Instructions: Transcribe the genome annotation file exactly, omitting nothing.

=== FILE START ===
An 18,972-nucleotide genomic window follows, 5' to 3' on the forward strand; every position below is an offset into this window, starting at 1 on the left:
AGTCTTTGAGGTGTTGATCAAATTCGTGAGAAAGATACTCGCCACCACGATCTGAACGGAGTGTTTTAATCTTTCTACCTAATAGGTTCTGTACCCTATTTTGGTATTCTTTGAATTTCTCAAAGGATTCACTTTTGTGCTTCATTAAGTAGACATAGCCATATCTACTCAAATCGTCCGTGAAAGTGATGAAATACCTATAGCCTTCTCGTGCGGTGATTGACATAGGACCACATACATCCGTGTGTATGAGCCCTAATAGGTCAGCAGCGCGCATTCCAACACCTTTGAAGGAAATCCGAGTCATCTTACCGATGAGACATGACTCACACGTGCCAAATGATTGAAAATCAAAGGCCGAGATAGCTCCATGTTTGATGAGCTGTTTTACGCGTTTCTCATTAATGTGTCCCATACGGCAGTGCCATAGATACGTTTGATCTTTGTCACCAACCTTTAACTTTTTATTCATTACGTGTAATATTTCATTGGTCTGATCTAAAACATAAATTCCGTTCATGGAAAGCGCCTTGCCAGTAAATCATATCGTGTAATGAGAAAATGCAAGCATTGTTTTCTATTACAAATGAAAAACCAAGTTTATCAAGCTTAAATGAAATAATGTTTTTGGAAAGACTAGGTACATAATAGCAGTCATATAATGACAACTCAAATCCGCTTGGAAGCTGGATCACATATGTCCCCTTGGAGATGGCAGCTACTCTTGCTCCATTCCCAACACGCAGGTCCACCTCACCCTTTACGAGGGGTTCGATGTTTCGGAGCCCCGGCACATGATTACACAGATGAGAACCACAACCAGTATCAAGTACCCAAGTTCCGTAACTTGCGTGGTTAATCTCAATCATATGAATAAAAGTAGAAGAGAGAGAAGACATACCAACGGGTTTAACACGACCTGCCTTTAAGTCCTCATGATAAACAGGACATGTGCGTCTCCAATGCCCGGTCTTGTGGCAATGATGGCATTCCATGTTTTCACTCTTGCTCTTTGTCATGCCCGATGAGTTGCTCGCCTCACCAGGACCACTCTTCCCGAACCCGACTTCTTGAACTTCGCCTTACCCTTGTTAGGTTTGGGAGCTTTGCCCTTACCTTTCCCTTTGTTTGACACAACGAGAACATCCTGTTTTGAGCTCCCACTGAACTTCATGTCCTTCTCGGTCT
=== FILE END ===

An 18,972-nucleotide genomic window follows, 5' to 3' on the forward strand; every position below is an offset into this window, starting at 1 on the left:
AGTCTTTGAGGTGTTGATCAAATTCGTGAGAAAGATACTCGCCACCACGATCTGAACGGAGTGTTTTAATCTTTCTACCTAATAGGTTCTGTACCCTATTTTGGTATTCTTTGAATTTCTCAAAGGATTCACTTTTGTGCTTCATTAAGTAGACATAGCCATATCTACTCAAATCGTCCGTGAAAGTGATGAAATACCTATAGCCTTCTCGTGCGGTGATTGACATAGGACCACATACATCCGTGTGTATGAGCCCTAATAGGTCAGCAGCGCGCATTCCAACACCTTTGAAGGAAATCCGAGTCATCTTACCGATGAGACATGACTCACACGTGCCAAATGATTGAAAATCAAAGGCCGAGATAGCTCCATGTTTGATGAGCTGTTTTACGCGTTTCTCATTAATGTGTCCCATACGGCAGTGCCATAGATACGTTTGATCTTTGTCACCAACCTTTAACTTTTTATTCATTACGTGTAATATTTCATTGGTCTGATCTAAAACATAAATTCCGTTCATGGAAAGCGCCTTGCCAGTAAATCATATCGTGTAATGAGAAAATGCAAGCATTGTTTTCTATTACAAATGAAAAACCAAGTTTATCAAGCTTAAATGAAATAATGTTTTTGGAAAGACTAGGTACATAATAGCAGTCATATAATGACAACTCAAATCCGCTTGGAAGCTGGATCACATATGTCCCCTTGGAGATGGCAGCTACTCTTGCTCCATTCCCAACACGCAGGTCCACCTCACCCTTTACGAGGGGTTCGATGTTTCGGAGCCCCGGCACATGATTACACAGATGAGAACCACAACCAGTATCAAGTACCCAAGTTCCGTAACTTGCGTGGTTAATCTCAATCATATGAATAAAAGTAGAAGAGAGAGAAGACATACCAACGGGTTTAACACGACCTGCCTTTAAGTCCTCATGATAAACAGGACATGTGCGTCTCCAATGCCCGGTCTTGTGGCAATGATGGCATTCCATGTTTTCACTCTTGCTCTTTGTCATGCCCGATGAGTTGCTCGCCTCACCAGGACCACTCTTCCCGAACCCGACTTCTTGAACTTCGCCTTACCCTTGTTAGGTTTGGGAGCTTTGCCCTTACCTTTCCCTTTGTTTGACACAACGAGAACATCCTGTTTTGAGCTCCCACTGAACTTCATGTCCTTCTCGGTCT